Peter Hathaway Capstick
||This article includes a list of references, but its sources remain unclear because it has insufficient inline citations. (September 2014) (Learn how and when to remove this template message)|
|Peter Hathaway Capstick|
|Born||Peter Hathaway Capstick
January 11, 1940
New Jersey, United States
|Died||March 13, 1996
Pretoria, South Africa
|Occupation||White hunter, writer|
|Spouse(s)||Fiona Claire Capstick|
Peter Hathaway Capstick (1940–1996) was an American hunter and author. He was born in New Jersey and educated at the University of Virginia although he was not a graduate. Capstick walked away from a successful Wall Street career shortly before his thirtieth birthday to become a professional hunter. His hunting career began in Central and South America and culminated with hunts in Africa for which he is best known. Capstick spent much of his life in Africa, a land he called his "source of inspiration". A chain smoker and heavy drinker, he died at age 56 from complications following heart surgery.
After a short career as a Wall Street stockbroker, Capstick headed to Latin America, where he traveled widely while hunting, fishing, and mastering the Spanish language. A few years later he returned to New York, where he founded a business arranging professionally guided hunting trips. Shortly thereafter, he took a position as hunting and fishing director of Winchester Adventures of New York, a subsidiary of the famous gun manufacturer. In that capacity he made his first trip to Africa in 1968. Subsequently, he worked as a professional hunter and game ranger in Zambia, Botswana, and Rhodesia.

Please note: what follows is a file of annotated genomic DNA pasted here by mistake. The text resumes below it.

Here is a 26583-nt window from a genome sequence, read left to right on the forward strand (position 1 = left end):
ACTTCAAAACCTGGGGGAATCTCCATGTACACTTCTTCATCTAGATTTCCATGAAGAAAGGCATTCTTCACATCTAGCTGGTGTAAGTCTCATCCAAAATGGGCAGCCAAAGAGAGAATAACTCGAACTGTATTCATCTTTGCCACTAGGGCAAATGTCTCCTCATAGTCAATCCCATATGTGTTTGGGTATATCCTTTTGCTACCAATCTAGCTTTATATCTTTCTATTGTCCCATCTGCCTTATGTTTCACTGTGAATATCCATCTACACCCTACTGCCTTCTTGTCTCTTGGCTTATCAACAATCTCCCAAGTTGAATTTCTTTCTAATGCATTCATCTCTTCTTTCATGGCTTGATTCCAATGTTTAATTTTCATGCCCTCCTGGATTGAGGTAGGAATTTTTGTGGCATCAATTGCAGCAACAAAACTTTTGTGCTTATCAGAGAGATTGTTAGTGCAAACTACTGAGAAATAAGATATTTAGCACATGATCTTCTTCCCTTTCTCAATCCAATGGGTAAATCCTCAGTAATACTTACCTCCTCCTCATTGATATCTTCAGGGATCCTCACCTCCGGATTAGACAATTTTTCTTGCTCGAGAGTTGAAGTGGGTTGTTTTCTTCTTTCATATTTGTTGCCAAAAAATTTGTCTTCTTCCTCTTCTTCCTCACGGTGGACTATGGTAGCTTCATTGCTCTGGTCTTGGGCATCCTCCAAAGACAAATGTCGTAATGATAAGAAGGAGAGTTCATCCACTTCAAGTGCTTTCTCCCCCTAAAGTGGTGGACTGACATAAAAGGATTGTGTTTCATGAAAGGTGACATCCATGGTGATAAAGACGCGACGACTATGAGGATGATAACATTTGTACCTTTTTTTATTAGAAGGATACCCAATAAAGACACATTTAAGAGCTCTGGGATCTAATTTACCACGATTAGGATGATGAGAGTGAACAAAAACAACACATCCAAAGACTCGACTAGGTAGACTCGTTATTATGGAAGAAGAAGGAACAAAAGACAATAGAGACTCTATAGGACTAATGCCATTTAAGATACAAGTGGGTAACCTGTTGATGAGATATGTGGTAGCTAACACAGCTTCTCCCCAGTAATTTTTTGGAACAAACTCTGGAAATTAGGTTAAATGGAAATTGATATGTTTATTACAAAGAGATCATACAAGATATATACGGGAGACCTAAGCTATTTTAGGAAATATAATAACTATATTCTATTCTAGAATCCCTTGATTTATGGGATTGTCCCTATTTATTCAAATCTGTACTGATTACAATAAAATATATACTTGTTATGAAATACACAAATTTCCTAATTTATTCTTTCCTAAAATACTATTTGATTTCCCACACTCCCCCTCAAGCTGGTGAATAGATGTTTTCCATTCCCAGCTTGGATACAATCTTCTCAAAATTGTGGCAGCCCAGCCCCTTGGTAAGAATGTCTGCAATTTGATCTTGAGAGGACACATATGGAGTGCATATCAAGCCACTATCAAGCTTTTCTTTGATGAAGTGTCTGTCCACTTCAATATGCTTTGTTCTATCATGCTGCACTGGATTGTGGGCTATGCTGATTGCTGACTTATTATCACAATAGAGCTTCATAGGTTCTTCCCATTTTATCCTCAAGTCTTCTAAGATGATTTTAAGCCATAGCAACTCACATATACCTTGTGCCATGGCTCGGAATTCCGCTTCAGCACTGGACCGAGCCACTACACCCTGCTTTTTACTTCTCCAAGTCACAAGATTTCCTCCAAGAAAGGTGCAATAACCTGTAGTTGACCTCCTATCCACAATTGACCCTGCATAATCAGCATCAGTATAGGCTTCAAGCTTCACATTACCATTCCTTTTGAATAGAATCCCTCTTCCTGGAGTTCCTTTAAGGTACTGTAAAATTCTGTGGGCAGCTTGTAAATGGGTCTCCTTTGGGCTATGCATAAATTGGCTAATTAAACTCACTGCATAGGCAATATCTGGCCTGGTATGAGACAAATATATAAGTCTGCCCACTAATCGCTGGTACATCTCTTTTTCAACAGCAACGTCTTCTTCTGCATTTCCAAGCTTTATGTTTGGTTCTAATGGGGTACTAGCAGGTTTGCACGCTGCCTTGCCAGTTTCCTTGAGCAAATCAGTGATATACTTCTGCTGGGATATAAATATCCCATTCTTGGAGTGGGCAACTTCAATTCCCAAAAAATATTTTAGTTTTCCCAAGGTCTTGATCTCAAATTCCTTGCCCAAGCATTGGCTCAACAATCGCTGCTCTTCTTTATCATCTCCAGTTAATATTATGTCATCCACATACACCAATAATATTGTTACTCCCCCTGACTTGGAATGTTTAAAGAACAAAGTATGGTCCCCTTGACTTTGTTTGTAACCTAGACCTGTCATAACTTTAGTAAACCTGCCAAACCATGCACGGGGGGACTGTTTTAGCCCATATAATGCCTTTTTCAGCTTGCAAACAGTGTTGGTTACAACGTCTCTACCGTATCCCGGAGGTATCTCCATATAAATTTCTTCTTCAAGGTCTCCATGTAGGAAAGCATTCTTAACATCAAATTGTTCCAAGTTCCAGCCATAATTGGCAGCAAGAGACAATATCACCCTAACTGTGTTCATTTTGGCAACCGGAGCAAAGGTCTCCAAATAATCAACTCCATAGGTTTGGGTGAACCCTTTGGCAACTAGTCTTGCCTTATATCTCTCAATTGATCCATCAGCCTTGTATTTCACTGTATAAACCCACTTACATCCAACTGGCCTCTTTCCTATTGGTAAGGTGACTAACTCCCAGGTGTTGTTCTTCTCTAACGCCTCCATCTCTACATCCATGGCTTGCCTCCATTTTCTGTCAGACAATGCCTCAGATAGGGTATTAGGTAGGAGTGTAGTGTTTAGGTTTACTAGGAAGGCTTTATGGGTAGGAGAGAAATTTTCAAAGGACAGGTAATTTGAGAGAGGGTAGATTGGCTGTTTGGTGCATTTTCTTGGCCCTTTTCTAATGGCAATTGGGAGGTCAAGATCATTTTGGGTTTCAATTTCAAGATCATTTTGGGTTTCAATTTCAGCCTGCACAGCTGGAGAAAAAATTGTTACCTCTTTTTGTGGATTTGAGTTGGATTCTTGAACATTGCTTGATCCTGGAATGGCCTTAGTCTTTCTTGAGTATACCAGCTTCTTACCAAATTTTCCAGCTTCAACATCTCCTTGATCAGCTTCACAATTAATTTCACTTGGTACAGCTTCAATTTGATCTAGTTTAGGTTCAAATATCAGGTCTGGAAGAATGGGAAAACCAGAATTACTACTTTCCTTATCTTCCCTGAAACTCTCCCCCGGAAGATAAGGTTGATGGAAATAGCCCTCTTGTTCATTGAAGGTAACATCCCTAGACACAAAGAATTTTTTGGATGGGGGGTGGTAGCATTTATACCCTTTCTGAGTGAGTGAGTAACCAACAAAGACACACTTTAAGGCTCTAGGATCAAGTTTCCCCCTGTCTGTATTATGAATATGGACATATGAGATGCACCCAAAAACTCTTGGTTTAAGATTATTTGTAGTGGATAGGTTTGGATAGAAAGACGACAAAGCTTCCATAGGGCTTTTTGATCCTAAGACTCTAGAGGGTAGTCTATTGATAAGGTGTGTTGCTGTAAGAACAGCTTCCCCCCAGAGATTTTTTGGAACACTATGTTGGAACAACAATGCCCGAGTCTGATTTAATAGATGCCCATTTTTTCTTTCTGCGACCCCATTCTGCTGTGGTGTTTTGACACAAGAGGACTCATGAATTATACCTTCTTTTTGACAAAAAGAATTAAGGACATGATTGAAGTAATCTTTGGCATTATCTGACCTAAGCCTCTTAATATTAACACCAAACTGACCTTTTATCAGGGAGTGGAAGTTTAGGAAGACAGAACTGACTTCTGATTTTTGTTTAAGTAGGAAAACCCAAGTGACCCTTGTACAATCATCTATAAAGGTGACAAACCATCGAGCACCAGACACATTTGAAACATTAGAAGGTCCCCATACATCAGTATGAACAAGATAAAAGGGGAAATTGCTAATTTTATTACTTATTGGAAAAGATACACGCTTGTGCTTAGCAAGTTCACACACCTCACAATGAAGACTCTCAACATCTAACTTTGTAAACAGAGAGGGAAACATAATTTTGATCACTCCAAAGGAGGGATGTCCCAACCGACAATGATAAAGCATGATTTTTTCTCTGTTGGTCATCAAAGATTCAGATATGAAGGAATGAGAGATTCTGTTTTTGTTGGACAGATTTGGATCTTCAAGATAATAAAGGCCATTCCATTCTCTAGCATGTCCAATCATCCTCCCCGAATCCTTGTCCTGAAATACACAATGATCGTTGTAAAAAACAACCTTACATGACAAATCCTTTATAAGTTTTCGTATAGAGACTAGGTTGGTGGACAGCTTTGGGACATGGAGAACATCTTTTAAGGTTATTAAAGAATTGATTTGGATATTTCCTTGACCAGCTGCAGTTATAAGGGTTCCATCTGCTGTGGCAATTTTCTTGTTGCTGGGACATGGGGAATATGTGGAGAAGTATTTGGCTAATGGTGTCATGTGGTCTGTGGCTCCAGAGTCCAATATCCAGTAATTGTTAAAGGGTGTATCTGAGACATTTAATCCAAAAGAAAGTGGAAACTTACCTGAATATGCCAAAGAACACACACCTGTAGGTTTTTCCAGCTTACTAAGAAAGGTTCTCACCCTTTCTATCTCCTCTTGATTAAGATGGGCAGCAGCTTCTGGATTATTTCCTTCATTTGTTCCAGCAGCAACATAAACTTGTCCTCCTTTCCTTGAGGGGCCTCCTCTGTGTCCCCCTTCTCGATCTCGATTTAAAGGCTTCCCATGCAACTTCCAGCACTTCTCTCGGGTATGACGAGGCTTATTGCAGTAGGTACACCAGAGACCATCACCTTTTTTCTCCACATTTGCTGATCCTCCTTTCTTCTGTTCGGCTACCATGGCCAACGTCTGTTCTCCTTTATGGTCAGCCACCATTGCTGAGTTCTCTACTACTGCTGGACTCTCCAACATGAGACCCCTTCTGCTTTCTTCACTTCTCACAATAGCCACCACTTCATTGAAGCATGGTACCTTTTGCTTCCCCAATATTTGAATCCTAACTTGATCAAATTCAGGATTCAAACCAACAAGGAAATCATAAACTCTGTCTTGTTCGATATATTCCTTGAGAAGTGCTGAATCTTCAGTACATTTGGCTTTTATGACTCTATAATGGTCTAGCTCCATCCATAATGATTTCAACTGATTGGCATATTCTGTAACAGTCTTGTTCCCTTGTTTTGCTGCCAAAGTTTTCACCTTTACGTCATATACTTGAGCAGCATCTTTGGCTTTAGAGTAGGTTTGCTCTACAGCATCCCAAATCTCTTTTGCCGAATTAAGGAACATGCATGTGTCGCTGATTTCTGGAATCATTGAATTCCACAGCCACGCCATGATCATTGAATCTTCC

Capstick started writing about his adventures in the late 1960s and published numerous articles in various sporting magazines. In 1977, he published his first book, Death in the Long Grass, which became a commercial success and established his reputation as an author of true adventure stories. Capstick is frequently compared to Ernest Hemingway and Robert Ruark in discussions of influential African hunting authors.
In early 1996, Capstick was a keynote speaker at the annual Safari Club International convention in Reno, Nevada, when he collapsed in his hotel room and was diagnosed with exhaustion. He was immediately flown back to his adopted country of South Africa and underwent heart bypass surgery in a Pretoria hospital. He died just before midnight on March 13 of complications from surgery.
The .470 Capstick rifle cartridge, developed by A-Square's Colonel Arthur B. Alphin in 1990, bears his name. Additionally, his legacy is saluted by The Dallas Safari Club's annual Peter Hathaway Capstick Hunting Heritage Award for the promotion of responsible hunting and wildlife conservation.
- A Man Called Lion
- The African Adventurers: A Return To Silent Places
- Death in a Lonely Land
- Death in the Dark Continent
- Death in the Long Grass
- Death in the Silent Places
- The Last Ivory Hunter
- Last Horizons
- Peter Capstick's Africa: A Return To The Long Grass
- Sands of Silence
- Safari: the Last Adventure
- Warrior: the Legend of Colonel Richard Meinertzhagen
Capstick published a series of hunting videos over the years.
- Capstick - Botswana Safari
- Capstick - Hunting the White Rhino
- Capstick - Hunting the African Elephant
- Capstick - Hunting the African Lion
- Capstick - Hunting the Cape Buffalo
- Capstick's Last Safari
- Capstick, Fiona Claire (15 January 1998). "Foreword". Warrior: The Legend Of Colonel Richard Meinertzhagen. St. Martin's Press. p. x11. ISBN 978-1-4668-0400-5.
- Capstick, Peter H. (1978). Death in the Long Grass. St Martins Press. p. 320. ISBN 978-0-312-18613-5.
- Wechsler, Chuck (2010). Sporting Classics' Africa: Forty-One Adventures from the Dark Continent. Skyhorse Publishing Company, Incorporated. p. 14. ISBN 978-1-935342-11-3.
- *Alphin, Arthur B. (1996). Any Shot You Want: The A-Square Handloading & Rifle Manual. Kentucky: On-Target Press. ISBN 0-9643683-1-5.
- Capstick, Peter Hathaway (15 October 1991). Sands Of Silence: On Safari In Namibia. St. Martin's Press. p. 2. ISBN 978-0-312-06459-4.